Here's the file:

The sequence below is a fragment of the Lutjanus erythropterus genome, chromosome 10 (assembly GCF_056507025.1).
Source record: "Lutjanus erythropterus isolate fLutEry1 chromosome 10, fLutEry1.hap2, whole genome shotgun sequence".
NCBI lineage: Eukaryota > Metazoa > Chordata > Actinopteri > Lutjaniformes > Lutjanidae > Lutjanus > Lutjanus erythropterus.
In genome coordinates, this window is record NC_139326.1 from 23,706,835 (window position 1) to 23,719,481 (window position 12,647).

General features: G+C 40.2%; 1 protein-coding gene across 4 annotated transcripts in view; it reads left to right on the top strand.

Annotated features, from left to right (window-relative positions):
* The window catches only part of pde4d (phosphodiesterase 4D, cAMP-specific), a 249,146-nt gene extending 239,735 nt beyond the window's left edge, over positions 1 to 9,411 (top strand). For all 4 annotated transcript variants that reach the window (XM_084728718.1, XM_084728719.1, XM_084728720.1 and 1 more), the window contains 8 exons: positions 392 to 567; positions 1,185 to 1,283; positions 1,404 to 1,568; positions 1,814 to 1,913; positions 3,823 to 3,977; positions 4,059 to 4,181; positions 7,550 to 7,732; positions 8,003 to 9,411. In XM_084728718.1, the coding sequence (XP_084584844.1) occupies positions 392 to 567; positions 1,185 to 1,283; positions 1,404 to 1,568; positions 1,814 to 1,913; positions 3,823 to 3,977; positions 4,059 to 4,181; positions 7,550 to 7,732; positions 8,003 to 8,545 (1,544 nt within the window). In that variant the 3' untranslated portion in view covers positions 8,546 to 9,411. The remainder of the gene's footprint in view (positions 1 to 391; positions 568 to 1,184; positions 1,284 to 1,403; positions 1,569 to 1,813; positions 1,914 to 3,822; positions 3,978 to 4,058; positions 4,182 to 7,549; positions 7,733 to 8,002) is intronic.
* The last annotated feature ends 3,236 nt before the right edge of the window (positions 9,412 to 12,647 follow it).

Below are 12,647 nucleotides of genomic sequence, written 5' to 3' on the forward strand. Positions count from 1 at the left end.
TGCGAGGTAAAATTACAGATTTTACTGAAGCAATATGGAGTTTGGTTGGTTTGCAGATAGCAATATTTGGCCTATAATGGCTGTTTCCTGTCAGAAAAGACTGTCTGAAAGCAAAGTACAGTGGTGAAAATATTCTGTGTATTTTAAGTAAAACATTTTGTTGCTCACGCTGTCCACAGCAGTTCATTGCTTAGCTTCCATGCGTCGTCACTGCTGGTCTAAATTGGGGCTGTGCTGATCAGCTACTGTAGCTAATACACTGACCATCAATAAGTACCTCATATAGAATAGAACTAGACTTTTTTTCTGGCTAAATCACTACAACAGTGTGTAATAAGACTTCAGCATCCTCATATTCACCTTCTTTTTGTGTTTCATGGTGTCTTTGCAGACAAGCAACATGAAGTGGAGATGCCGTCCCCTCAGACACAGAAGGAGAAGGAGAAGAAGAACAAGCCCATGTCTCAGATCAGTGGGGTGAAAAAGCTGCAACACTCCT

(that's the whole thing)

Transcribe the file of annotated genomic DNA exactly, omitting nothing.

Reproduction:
The sequence below is a fragment of the Lutjanus erythropterus genome, chromosome 10 (assembly GCF_056507025.1).
Source record: "Lutjanus erythropterus isolate fLutEry1 chromosome 10, fLutEry1.hap2, whole genome shotgun sequence".
NCBI lineage: Eukaryota > Metazoa > Chordata > Actinopteri > Lutjaniformes > Lutjanidae > Lutjanus > Lutjanus erythropterus.
In genome coordinates, this window is record NC_139326.1 from 23,706,835 (window position 1) to 23,719,481 (window position 12,647).

General features: G+C 40.2%; 1 protein-coding gene across 4 annotated transcripts in view; it reads left to right on the top strand.

Annotated features, from left to right (window-relative positions):
* The window catches only part of pde4d (phosphodiesterase 4D, cAMP-specific), a 249,146-nt gene extending 239,735 nt beyond the window's left edge, over positions 1 to 9,411 (top strand). For all 4 annotated transcript variants that reach the window (XM_084728718.1, XM_084728719.1, XM_084728720.1 and 1 more), the window contains 8 exons: positions 392 to 567; positions 1,185 to 1,283; positions 1,404 to 1,568; positions 1,814 to 1,913; positions 3,823 to 3,977; positions 4,059 to 4,181; positions 7,550 to 7,732; positions 8,003 to 9,411. In XM_084728718.1, the coding sequence (XP_084584844.1) occupies positions 392 to 567; positions 1,185 to 1,283; positions 1,404 to 1,568; positions 1,814 to 1,913; positions 3,823 to 3,977; positions 4,059 to 4,181; positions 7,550 to 7,732; positions 8,003 to 8,545 (1,544 nt within the window). In that variant the 3' untranslated portion in view covers positions 8,546 to 9,411. The remainder of the gene's footprint in view (positions 1 to 391; positions 568 to 1,184; positions 1,284 to 1,403; positions 1,569 to 1,813; positions 1,914 to 3,822; positions 3,978 to 4,058; positions 4,182 to 7,549; positions 7,733 to 8,002) is intronic.
* The last annotated feature ends 3,236 nt before the right edge of the window (positions 9,412 to 12,647 follow it).

Below are 12,647 nucleotides of genomic sequence, written 5' to 3' on the forward strand. Positions count from 1 at the left end.
TGCGAGGTAAAATTACAGATTTTACTGAAGCAATATGGAGTTTGGTTGGTTTGCAGATAGCAATATTTGGCCTATAATGGCTGTTTCCTGTCAGAAAAGACTGTCTGAAAGCAAAGTACAGTGGTGAAAATATTCTGTGTATTTTAAGTAAAACATTTTGTTGCTCACGCTGTCCACAGCAGTTCATTGCTTAGCTTCCATGCGTCGTCACTGCTGGTCTAAATTGGGGCTGTGCTGATCAGCTACTGTAGCTAATACACTGACCATCAATAAGTACCTCATATAGAATAGAACTAGACTTTTTTTCTGGCTAAATCACTACAACAGTGTGTAATAAGACTTCAGCATCCTCATATTCACCTTCTTTTTGTGTTTCATGGTGTCTTTGCAGACAAGCAACATGAAGTGGAGATGCCGTCCCCTCAGACACAGAAGGAGAAGGAGAAGAAGAACAAGCCCATGTCTCAGATCAGTGGGGTGAAAAAGCTGCAACACTCCT